Continuing on in this new series devoted to the best looking boards found in the wargaming world, today we take a look at a very good game with an under appreciated board designed by Robert Shields. My guess is you probably don’t know who Robert Shields is as he has only illustrated maps for 2 games, including Battle Hymn Volume 1: Gettysburg and Pea Ridge (2018) and Commands & Colors Tricorne: Jacobite Rising (2020) both from Compass Games. I wish that Robert had done more maps, but it appears he is not working on any more recent projects, which is a shame as he has some real skill and did a great job on both of these games.
The maps for Battle Hymn Volume 1, which actually includes 2 different maps for two separate games, are very period appropriate and just feel very American Civil War. Most of us typically think of Rick Barber when we think of ACW maps, but Robert Shields has some really interesting takes on these battlefields that I really like. First point I want to highlight in this piece is the title blocks for the maps. As you can see below, great care was taken to provide a real historical immersion into the game with the way the title of the map was written and laid out. The listing of the Commanding Generals was a nice touch but also the dates of the battle being July 1st through 3rd, 1863. And you can see the first evidence of his use of an interesting technique in the background, but more on this later.
Anytime I have read anything about the Battle of Gettysburg, I have seen where the local road network and the city’s position on the east side of the mountains were important factors in why the battle was fought there. The terrain also played a major role, which included good defensive ground such as Little Round Top, Culp’s Hill, and Cemetery Hill. These factors must always be highlighted in any game covering this seminal battle and Battle Hymn definitely includes homage to these important features.
In May 1863, Robert E. Lee’s Confederate Army of Northern Virginia had scored a major victory over the Army of the Potomac at Chancellorsville. Brimming with confidence, Lee ultimately decided to press his advantage won there and go on the offensive and invade the North for a second time (the first invasion had ended at Antietam the previous fall). In addition to bringing the conflict out of Virginia and diverting northern troops from Vicksburg, where the Confederates were under siege, Lee hoped to gain recognition of the Confederacy by Britain and France and strengthen the cause of northern “Copperheads” who favored peace.
On the Union side, President Lincoln had lost confidence in the Army of the Potomac’s commander Joseph Hooker, who was reluctant to confront Lee’s army after the defeat at Chancellorsville. On June 28th, Lincoln named Major General George Gordon Meade to succeed Hooker. Meade took the bulls by the horn and immediately ordered the pursuit of Lee’s army of 75,000, which by then had crossed the Potomac River into Maryland and marched on into southern Pennsylvania.
As you can see in the picture below, Gettysburg sits not in the middle of the map but is central because of its location and connection to the road network and its impact on the the battle. Not much fighting was done inside the city limits itself, outside of the initial skirmishes between forward CSA and Union Cavalry troops moving into the area on July 1st, but Gettysburg commanded the roads in the area as they all lead to and through the city. As the bulk of both armies headed toward Gettysburg, Confederate forces led by A.P. Hill and Richard Ewell were able to drive the outnumbered Federal defenders back through town to Cemetery Hill, located a half mile to the south. The roads are clearly drawn on the map and are highlighted with their gray hue that identifies them against the light browns and greens of the terrain that they move through. Immediately to the right of Gettysburg sits one of the most important parts of the battlefield in Cemetery Ridge. Its elevation and preeminent position overlooking the battlefield was key to the Union as they could see enemy troop movements and position their artillery so as to pick apart the Confederate formations as they advanced. The Union troops that were chased out of Gettysburg on the first day took up positions on Cemetery Ridge and the Confederate’s reluctance to attack at that point allowed Union troops to the south to advance and take up defensive positions at Culp’s Hill and Little Roundtop.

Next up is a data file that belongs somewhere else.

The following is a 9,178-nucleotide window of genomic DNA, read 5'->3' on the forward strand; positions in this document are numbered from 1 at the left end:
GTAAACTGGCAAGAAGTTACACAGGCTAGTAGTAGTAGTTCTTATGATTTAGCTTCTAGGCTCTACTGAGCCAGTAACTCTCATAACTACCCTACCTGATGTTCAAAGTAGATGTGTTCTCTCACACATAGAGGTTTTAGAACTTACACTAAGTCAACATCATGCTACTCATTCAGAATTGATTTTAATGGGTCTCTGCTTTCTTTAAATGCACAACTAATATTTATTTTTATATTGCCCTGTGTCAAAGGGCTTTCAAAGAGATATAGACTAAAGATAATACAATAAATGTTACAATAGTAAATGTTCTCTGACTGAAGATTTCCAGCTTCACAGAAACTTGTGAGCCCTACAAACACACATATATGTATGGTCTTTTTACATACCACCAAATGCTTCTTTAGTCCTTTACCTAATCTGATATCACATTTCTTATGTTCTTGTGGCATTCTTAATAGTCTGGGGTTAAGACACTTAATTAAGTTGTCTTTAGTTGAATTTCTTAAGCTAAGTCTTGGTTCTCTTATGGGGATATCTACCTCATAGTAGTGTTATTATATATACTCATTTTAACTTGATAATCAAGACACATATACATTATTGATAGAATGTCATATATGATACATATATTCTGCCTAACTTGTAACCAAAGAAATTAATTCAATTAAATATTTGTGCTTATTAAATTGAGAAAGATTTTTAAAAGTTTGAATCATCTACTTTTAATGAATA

I really love the choice of colors by Robert as they are all muted but really stand out on the map and give one the impression of dread in many ways. Gray is a color that projects solidness and static neutrality. I always think of a cloudy sky threatening rain, or of ash from a forest fire or lead from rifle bullets and cannon shot when I see gray. It is a calming color because it is neutral, being made up of equal parts black and white and doesn’t normally show action or excitement. But, as I look over the map and its chosen colors, I feel that I am transported to the battlefield and can feel the solemn reverence that it is owed as a deciding battle in the American Civil War.
I also really like the hex choices as they are not completely drawn on but only highlight the 6 points of the hexagon on the map. This really creates an interesting impression as one looks over the map as it gives it somewhat of a form of movement and action which is opposite of the color choices. I also really like the choice of paper used in the map, as you can see the grains of the paper and when mixed with the shapes on the map, creates another level of depth to the impression and look of the map.
On July 3rd, Lee ordered an attack by around 15,000 troops on the enemy’s center located on Cemetery Ridge. The assault, commonly known as Pickett’s Charge, managed to temporarily pierce the Union lines but ultimately failed at the cost of thousands of rebel casualties. The Union force there was prepared and dug in and had every line of fire covered with cannon filled with grapeshot. The results were catastrophic to the force and morale of the Confederates and Lee was forced to withdraw his battered army toward Virginia on July 4th. The Union had won in a major turning point, stopping Lee’s invasion of the North. It inspired Lincoln’s Gettysburg Address, which became one of the most famous speeches of all time.
I am fascinated with the way Robert drew up Little Round Top and Round Top as they were key to the Union defense of the right flank. The addition of the tree images on the map is also a nice touch, as they are shown all through the map but really stand out here as they were very important to the defense of the position. The rubble field at the foot of the hills is a very nice tough as well and gives the impression of strength in the position. The Peach Orchard is also clearly called out in cursive text on the bottom of the rise of Houck’s Ridge. In fact, you will find this cursive writing all over the map identifying key areas, some more important than others.